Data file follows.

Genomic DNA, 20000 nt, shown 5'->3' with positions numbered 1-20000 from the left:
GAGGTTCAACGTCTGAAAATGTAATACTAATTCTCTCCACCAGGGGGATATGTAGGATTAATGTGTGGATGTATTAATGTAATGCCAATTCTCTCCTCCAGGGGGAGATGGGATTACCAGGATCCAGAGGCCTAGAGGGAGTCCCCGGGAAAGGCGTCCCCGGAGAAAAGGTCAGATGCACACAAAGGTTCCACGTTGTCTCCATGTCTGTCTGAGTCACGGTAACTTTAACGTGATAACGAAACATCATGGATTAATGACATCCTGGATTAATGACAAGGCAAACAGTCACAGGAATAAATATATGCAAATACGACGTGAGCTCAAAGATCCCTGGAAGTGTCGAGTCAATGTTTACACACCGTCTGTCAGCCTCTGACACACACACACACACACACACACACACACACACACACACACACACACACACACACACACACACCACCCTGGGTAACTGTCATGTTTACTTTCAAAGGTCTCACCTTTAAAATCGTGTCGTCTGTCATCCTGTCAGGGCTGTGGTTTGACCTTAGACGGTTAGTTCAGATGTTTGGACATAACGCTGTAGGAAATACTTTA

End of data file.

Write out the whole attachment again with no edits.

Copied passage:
Genomic DNA, 20000 nt, shown 5'->3' with positions numbered 1-20000 from the left:
GAGGTTCAACGTCTGAAAATGTAATACTAATTCTCTCCACCAGGGGGATATGTAGGATTAATGTGTGGATGTATTAATGTAATGCCAATTCTCTCCTCCAGGGGGAGATGGGATTACCAGGATCCAGAGGCCTAGAGGGAGTCCCCGGGAAAGGCGTCCCCGGAGAAAAGGTCAGATGCACACAAAGGTTCCACGTTGTCTCCATGTCTGTCTGAGTCACGGTAACTTTAACGTGATAACGAAACATCATGGATTAATGACATCCTGGATTAATGACAAGGCAAACAGTCACAGGAATAAATATATGCAAATACGACGTGAGCTCAAAGATCCCTGGAAGTGTCGAGTCAATGTTTACACACCGTCTGTCAGCCTCTGACACACACACACACACACACACACACACACACACACACACACACACACACACACACACACACACCACCCTGGGTAACTGTCATGTTTACTTTCAAAGGTCTCACCTTTAAAATCGTGTCGTCTGTCATCCTGTCAGGGCTGTGGTTTGACCTTAGACGGTTAGTTCAGATGTTTGGACATAACGCTGTAGGAAATACTTTA